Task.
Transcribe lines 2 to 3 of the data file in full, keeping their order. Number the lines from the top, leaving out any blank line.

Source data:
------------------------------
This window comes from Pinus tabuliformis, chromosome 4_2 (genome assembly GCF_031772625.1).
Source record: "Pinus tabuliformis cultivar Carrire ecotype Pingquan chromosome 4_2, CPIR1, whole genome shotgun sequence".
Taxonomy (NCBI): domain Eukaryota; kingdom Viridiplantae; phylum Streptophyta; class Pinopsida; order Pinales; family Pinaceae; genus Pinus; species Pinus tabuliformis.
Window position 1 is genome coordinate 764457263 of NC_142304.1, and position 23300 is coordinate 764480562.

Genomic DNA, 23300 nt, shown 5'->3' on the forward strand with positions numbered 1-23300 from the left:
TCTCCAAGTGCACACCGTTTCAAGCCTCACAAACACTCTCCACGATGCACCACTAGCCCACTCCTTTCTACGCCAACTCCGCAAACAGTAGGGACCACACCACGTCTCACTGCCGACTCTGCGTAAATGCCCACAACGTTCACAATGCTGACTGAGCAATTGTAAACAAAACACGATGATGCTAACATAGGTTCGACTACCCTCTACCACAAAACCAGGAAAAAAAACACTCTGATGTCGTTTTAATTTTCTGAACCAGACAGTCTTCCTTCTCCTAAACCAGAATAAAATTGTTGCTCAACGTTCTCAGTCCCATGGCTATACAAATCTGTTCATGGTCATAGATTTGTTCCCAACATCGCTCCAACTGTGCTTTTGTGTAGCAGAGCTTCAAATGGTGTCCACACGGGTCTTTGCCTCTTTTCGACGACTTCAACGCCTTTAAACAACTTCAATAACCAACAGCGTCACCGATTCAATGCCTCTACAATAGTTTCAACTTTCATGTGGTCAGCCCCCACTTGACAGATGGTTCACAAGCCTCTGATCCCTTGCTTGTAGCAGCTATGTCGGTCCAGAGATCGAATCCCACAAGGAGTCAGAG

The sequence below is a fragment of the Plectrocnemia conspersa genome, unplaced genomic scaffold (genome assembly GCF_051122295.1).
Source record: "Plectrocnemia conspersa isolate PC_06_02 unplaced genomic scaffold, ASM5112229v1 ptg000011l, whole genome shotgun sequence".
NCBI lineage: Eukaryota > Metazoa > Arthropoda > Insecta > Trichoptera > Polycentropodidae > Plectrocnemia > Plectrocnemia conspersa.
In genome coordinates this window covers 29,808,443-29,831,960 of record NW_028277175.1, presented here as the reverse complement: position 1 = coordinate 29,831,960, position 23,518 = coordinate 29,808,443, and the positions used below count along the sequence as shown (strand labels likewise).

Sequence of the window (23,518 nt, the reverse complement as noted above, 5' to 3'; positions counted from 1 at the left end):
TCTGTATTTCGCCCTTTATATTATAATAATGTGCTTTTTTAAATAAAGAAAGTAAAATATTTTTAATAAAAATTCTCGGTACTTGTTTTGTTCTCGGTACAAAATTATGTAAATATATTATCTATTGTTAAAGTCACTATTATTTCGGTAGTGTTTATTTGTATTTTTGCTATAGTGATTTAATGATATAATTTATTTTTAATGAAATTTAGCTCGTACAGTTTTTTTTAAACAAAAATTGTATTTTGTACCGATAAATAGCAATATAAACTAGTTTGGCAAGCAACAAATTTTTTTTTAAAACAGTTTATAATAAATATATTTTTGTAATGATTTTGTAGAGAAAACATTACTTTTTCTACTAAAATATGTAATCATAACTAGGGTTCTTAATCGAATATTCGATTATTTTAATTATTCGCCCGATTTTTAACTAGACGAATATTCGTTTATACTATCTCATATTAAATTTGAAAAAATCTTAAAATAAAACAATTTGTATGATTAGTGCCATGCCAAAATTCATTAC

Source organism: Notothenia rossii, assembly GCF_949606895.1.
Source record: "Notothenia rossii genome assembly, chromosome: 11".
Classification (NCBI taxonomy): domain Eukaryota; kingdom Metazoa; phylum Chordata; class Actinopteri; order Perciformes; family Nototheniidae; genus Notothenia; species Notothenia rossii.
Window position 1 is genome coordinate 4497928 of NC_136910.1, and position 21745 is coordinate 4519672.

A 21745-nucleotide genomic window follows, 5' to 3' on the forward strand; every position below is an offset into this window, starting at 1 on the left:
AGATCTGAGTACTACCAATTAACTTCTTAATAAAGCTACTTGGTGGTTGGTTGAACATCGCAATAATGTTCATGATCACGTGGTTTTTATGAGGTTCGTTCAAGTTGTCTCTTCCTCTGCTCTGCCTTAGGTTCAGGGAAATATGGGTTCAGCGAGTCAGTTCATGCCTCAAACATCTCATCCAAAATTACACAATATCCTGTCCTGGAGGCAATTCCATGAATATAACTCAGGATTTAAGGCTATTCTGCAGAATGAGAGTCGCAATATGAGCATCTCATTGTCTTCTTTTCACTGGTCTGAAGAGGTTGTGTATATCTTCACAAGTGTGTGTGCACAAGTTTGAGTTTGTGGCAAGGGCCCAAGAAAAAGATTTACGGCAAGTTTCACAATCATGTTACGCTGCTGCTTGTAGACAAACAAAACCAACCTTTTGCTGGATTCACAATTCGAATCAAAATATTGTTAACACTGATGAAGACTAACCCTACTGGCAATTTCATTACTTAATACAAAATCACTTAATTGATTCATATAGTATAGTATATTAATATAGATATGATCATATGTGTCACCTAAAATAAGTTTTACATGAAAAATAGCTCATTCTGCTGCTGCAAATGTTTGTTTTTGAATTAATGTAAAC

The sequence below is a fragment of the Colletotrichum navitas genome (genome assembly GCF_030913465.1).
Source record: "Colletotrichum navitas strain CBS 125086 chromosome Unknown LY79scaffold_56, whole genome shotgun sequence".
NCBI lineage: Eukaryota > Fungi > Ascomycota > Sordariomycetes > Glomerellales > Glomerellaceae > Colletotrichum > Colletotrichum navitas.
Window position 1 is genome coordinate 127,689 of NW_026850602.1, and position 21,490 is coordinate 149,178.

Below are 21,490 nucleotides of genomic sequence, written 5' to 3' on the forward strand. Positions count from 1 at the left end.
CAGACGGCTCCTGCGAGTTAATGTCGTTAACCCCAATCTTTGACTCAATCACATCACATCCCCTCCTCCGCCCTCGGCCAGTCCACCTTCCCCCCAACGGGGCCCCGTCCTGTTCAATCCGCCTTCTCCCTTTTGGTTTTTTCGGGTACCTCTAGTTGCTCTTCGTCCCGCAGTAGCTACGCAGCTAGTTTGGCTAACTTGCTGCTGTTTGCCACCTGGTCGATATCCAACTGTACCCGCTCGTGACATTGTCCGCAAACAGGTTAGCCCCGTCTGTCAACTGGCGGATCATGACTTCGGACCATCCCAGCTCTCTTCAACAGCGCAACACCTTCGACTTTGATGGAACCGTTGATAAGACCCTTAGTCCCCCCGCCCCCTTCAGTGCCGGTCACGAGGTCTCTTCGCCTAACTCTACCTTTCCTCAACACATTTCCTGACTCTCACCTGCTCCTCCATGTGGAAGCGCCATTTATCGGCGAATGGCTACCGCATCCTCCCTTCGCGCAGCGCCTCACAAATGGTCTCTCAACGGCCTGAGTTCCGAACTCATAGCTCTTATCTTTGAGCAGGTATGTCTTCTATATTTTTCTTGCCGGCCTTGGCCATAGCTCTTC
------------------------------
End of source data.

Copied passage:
Source record: "Pinus tabuliformis cultivar Carrire ecotype Pingquan chromosome 4_2, CPIR1, whole genome shotgun sequence".
Taxonomy (NCBI): domain Eukaryota; kingdom Viridiplantae; phylum Streptophyta; class Pinopsida; order Pinales; family Pinaceae; genus Pinus; species Pinus tabuliformis.